Wednesday, January 16, 2013
Kevin Bennardo (Louisiana State University, Baton Rouge - Paul M. Hebert Law Center) has posted Decoupling Federal Offense Guidelines from Statutory Limits on Sentencing on SSRN. Here is the abstract:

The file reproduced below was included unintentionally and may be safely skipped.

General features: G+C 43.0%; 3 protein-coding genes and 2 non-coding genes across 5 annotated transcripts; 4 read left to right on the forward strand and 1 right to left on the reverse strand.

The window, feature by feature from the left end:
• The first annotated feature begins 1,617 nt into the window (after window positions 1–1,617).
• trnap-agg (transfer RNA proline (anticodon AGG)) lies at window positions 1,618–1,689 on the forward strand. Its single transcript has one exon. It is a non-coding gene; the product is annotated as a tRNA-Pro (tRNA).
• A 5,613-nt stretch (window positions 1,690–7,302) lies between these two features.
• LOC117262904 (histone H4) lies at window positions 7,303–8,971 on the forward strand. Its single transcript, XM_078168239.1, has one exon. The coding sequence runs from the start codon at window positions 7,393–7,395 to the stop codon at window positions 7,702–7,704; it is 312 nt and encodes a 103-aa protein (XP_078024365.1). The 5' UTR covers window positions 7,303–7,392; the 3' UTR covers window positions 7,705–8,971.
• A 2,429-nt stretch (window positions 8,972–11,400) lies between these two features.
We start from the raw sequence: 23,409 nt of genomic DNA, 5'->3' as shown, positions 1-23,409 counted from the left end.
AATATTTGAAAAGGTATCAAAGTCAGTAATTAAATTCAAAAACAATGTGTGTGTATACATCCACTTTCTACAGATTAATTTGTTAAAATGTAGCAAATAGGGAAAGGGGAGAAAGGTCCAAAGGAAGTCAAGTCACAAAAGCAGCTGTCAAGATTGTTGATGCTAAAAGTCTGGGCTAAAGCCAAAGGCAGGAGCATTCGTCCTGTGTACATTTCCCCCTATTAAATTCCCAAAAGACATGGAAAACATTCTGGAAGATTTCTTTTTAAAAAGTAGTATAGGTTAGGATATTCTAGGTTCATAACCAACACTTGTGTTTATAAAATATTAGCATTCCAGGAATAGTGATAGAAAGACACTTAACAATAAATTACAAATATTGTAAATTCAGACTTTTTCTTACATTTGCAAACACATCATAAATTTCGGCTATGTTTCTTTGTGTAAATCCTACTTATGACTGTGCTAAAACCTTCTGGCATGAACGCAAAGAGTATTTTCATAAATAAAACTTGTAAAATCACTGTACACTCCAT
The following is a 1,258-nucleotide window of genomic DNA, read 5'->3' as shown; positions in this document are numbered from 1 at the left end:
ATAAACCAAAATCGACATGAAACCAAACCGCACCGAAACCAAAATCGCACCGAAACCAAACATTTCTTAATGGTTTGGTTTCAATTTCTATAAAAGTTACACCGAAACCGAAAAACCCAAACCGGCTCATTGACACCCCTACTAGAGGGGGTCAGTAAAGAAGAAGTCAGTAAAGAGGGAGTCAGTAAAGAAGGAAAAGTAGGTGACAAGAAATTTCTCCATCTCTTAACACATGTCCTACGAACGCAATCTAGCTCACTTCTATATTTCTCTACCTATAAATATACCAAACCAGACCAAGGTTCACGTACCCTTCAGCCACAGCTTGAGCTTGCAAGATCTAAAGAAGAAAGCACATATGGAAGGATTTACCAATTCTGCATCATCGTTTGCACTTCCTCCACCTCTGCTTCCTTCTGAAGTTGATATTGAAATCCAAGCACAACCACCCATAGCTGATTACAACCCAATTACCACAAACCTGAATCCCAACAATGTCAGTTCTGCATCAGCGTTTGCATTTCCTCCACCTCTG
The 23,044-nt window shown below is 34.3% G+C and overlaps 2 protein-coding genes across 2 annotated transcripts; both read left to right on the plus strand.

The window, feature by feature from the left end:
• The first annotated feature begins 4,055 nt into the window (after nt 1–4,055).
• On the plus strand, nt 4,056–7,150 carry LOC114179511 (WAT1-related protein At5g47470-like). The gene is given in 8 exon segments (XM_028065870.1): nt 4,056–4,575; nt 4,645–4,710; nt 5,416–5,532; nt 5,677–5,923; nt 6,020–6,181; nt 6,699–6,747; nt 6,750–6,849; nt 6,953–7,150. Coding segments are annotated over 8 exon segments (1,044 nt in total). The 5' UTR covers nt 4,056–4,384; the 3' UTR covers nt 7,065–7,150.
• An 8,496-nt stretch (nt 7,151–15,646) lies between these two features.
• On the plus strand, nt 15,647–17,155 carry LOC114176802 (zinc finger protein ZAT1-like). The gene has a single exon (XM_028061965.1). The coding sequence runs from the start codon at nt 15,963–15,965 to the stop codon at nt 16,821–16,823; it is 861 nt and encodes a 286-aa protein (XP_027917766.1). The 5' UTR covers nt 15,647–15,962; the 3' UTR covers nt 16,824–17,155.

When incorporating statutorily-mandated minimum and maximum sentences into offense guideline, the United States Sentencing Commission must strike a delicate balance between promulgating guidelines that are consistent with federal law and carrying out its characteristic institutional role of advising sentencing courts of proper punishment based on empirical data and national experience. This article recommends that, in general, when a statutory limit on sentencing deviates from what the Commission deems to be fair punishment, the Commission should incorporate the statutory limit into the offense guideline to the least extent possible. Although this approach may lead to cliffs and plateaus in the Guidelines ranges and thereby diminish relative fairness between similarly-situated offenders, this approach maximizes the imposition of actually fair sentences (as viewed by the Commission) within the confines of the statutory scheme. Controlled substance offenses, however, are an exception. In some instances, drug offenders are relieved from the application of an otherwise-applicable mandatory minimum sentence through the operation of the so-called “safety valve” or, in some circuits, because the government failed to plead the triggering drug quantity in the indictment or prove it beyond a reasonable doubt. To achieve actual fairness for these offenders, the Commission should apply a controlled substance offense guideline that takes no account of statutory limits on sentencing. By amending offense guidelines that incorporate mandatory minimums to more closely reflect its own research and expertise, the Commission will better achieve offense guidelines that produce Guidelines ranges that the Commission views as actually fair.